Dow Hedges Higher for the Eighth Session

Published by City Blaster on Wed, 13/03/2013 - 11:06 in
bull market personal income

Daily Market Commentary for March 13: For the eighth consecutive session the Dow edged higher. In eight sessions the Industrials index accumulated a 2.8% gain, one quarter of YTD gains. Monetary easing is working and everybody should be happy!

Similarly to what Greenspan achieved in the past, Ben Bernanke is also driving markets higher and contributing to the rise in consumer confidence. What he isn’t doing is creating employment as monetary policy is worth almost nothing on that matter, especially when the patient is intoxicated with that medicine. With economic indicators still pointing to weakness as was the case with the last reported GDP numbers in the US, stock markets are trading at all time highs. It is true that the US economy has been recovering but not as fast as the stock market. US households now hold too much financial assets and are counting with Ben Bernanke to help them through QE infinity.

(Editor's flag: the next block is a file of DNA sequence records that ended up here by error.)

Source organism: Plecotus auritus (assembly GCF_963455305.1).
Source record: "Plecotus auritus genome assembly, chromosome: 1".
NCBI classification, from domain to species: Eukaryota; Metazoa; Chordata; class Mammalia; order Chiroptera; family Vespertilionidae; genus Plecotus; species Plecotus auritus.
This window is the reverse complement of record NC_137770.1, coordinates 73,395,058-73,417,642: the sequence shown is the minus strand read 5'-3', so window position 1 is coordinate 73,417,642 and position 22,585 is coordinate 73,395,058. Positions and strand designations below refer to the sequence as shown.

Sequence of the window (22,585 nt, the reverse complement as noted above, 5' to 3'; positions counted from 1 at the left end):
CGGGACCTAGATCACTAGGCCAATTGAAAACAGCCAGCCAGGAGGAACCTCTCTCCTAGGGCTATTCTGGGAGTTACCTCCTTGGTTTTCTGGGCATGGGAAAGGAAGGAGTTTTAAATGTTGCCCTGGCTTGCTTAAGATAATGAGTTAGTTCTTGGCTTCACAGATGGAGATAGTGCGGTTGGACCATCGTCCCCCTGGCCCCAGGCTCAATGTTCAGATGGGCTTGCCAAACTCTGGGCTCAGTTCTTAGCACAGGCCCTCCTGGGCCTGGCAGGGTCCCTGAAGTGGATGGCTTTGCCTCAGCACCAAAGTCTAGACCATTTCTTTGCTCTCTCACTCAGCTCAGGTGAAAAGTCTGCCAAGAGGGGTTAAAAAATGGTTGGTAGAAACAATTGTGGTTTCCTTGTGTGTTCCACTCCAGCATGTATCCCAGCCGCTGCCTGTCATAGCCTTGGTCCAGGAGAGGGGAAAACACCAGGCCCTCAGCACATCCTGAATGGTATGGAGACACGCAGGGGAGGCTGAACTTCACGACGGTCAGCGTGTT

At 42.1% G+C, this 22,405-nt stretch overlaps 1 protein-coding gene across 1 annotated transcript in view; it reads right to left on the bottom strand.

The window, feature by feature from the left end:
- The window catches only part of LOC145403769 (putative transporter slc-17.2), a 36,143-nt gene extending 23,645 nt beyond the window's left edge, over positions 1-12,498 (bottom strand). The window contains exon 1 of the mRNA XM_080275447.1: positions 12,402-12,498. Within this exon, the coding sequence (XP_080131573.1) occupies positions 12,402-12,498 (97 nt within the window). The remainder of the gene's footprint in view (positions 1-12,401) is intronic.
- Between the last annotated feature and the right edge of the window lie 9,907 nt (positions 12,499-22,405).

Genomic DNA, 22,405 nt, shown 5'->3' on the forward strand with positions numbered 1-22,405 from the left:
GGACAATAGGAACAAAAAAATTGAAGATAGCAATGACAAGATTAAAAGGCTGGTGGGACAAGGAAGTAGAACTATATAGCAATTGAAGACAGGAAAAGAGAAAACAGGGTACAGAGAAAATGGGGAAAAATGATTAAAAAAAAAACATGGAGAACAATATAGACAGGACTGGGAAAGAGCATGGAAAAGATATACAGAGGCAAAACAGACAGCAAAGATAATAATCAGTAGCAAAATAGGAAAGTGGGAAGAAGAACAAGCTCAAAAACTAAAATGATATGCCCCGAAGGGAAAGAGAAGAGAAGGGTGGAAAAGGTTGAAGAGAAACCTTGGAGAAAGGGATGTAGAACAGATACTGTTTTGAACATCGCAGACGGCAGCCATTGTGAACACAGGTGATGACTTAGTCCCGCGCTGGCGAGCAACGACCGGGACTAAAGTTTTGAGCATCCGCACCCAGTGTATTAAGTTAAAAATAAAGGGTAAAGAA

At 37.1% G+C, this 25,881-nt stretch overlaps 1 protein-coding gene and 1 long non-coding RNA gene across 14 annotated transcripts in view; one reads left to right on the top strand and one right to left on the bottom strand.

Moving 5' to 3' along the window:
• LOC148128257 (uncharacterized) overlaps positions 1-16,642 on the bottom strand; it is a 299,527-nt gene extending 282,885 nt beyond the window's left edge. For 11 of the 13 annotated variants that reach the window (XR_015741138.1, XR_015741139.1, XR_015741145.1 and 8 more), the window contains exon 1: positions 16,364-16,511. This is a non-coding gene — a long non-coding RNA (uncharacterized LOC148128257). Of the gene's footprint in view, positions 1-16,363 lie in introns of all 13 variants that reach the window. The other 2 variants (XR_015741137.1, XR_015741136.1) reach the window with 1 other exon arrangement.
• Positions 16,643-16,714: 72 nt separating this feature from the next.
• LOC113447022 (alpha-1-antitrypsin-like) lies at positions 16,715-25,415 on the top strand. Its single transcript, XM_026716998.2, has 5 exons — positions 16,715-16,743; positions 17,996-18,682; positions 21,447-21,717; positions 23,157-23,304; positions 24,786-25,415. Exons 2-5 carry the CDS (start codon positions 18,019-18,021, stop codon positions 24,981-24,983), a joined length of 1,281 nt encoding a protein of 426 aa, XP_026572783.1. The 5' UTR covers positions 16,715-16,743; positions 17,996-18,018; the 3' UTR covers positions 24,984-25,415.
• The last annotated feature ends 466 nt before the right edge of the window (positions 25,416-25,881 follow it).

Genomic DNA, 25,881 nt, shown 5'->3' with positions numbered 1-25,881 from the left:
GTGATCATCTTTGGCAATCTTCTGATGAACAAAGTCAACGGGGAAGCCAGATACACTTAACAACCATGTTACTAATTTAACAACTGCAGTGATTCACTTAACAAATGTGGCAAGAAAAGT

The problem with all this is that the FED’s balance sheet is growing everyday and something must be done with all those assets the central bank is buying. It seems to me that what is driving stocks higher isn’t the economy but rather monetary easing alone, meaning that if the FED stops, the market will crash.

For now optimism dominates and both the Dow and the FTSE rose in almost 70% of this year sessions and are up more than 10%.

market data

With an accumulated 10.4% gain so far, I would say the FTSE is on muddy waters. If there are many doubts about the health of the US economy, there’s none about the Brittish. The British economy is heading towards a triple dip recession while the FTSE is just 6% behind all time highs. Something doesn’t add up. When there is a disfunction between asset prices and fundamentals, we have a bubble.

Even though the picture is grey, stock markets will continue to rise while the bubble is forming. It is too soon to short the market but it is time to be selective. Regarding bonds, just short them. With inflation expectations in the UK above 3% and with a 10-year benchmark yield below 2%, there’s only one way to trade Gilts, and that’s on the sell side. Another good investment is to buy houses and ask for a mortgage. With 30-year benchmark rates at 3.3% and with depressed house prices, that’s really a good business.